Resettled Refugee Cooking Class

Here senior Chrissy Bartlett (left) and Cecelia Mercer (second from right) a Bear Fellow with the Kenan Institute are with Moram Taha (pink head scarf) and her daughter Ann who came to the US from Sudan

For almost the past five years, I have done home visits with the local resettled refuge community to sign up children for the tutoring and mentorship program, MASTERY, at Kenan. The first time I did a home visit with the former directors Grace Benson (Trinity ’14) and Jenny Sherman (T’14), they suggested that I should allocate three hours for the eight students we were visiting. At the time, I thought three hours seemed like an excessive amount of time for obtaining eight signatures. However, I quickly realized on the trip that home visits are not something that can be rushed. They typically entail meeting all the family members who are home (fathers, mothers, grandparents, aunts, uncles, cousins), sharing a beverage (tea, coffee, soda), and a snack o. In the end the suggested three hours was not enough to cover all eight of the students that we had planned to visit.

The first few times I did home visits, I felt uncomfortable and unsure as to how to accept families’ hospitality. Was it appropriate to stay so long? Was I wasting their time? What if I wasn’t hungry? One of my good friends Tra Tran wrote a blog post in 2014 about her time in Jordan meeting with Iraqi refugee families during her Duke Immerse experience. Tra talks about the importance of hospitality in many cultures, not unlike Southern hospitality, to which I was also unaccustomed, moving to Durham from Ohio. Over the years, house visits have become an exciting trip I look forward to as opposed to the stressful encounters they used to be. Food is the quickest way to my heart, and being able to share food has created a fast way to become friends. The resettled refugees’ sense of pride in sharing culture, especially via food, is always so apparent.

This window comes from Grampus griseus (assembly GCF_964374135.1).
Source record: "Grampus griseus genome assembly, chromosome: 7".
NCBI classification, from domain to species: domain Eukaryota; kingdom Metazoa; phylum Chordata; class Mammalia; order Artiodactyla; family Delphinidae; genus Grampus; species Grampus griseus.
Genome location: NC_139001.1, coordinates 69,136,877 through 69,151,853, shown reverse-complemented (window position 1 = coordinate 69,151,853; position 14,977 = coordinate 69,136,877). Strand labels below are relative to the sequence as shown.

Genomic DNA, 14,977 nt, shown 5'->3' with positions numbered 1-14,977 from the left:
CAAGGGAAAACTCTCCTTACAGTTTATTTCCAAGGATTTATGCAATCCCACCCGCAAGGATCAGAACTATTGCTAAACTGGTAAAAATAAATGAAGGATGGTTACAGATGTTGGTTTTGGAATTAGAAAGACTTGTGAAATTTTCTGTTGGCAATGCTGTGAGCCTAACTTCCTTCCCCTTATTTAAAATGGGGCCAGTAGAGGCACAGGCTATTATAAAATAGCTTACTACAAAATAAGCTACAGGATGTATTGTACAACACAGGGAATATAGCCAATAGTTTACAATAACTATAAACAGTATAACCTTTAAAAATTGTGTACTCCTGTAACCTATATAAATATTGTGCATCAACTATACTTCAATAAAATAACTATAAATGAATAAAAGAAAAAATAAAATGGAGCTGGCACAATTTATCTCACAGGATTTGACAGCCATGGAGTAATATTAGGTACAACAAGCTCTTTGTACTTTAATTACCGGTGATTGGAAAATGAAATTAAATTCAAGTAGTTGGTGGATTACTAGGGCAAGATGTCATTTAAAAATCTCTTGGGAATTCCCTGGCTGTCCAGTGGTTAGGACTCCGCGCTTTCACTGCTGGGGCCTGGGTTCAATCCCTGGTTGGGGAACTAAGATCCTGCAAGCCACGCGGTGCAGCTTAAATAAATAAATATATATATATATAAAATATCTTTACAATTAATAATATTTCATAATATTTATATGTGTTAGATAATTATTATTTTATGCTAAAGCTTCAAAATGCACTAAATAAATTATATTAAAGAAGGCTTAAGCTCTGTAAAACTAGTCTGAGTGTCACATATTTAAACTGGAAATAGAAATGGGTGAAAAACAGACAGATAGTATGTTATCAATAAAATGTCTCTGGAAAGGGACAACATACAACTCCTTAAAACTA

Kenan’s programs have expanded and evolved from a summer camp for resettled refugee youth to MASTERY to an interrelated set of programs: MASTERY, SuWa, an ESL and GED help program for resettled refugee women, and SuWa skills, an empowerment program to help resettled refugee women via small business development. Cooking has been an idea that many women have expressed interest in pursing as a small business idea. However, due to high start-up costs of proper certification and lack of access to industrial kitchens, plans for a cooking-related social enterprise have been put on pause.

However, this past Saturday, three resettled refugee women and seventeen Duke undergraduates worked together to cook up traditional Sudanese and Iraqi food.

It was a great way for the resettled refugee women to showcase their culinary talents and for the students and women to interact with each other. The event was hosted at the Durham Spirits Co., in a beautiful historic Durham home, which had lots of counter space for participants to help with the prep work. The women brought their children as well and the afternoon was filled delicious aromas, giggles from the kids, and a shared meal with heaping piles of food leftover for attendees to bring home.

Duke students joined local refugees and their children at the Durham Spirits Company in east Durham to prepare a meal of traditional foods from Iraq and Sudan

A wonderful thing about food is that it cuts across cultures. Some of the women do not have the strongest grasp of English, but we were able to communicate via a mix of hand signals and broken phrases. We prepared a carrot salad, rice and potatoes, chicken and meat buns. The women were extremely excited to share their knowledge of food preparation, teaching new styles for prepping rice, and showing us the proper way to roll out the buns. Not many Duke students have the opportunity to do a home visit and experience the hospitality resettled refugees provide. Yet, for a Saturday afternoon a few Duke students were able to get a glimpse.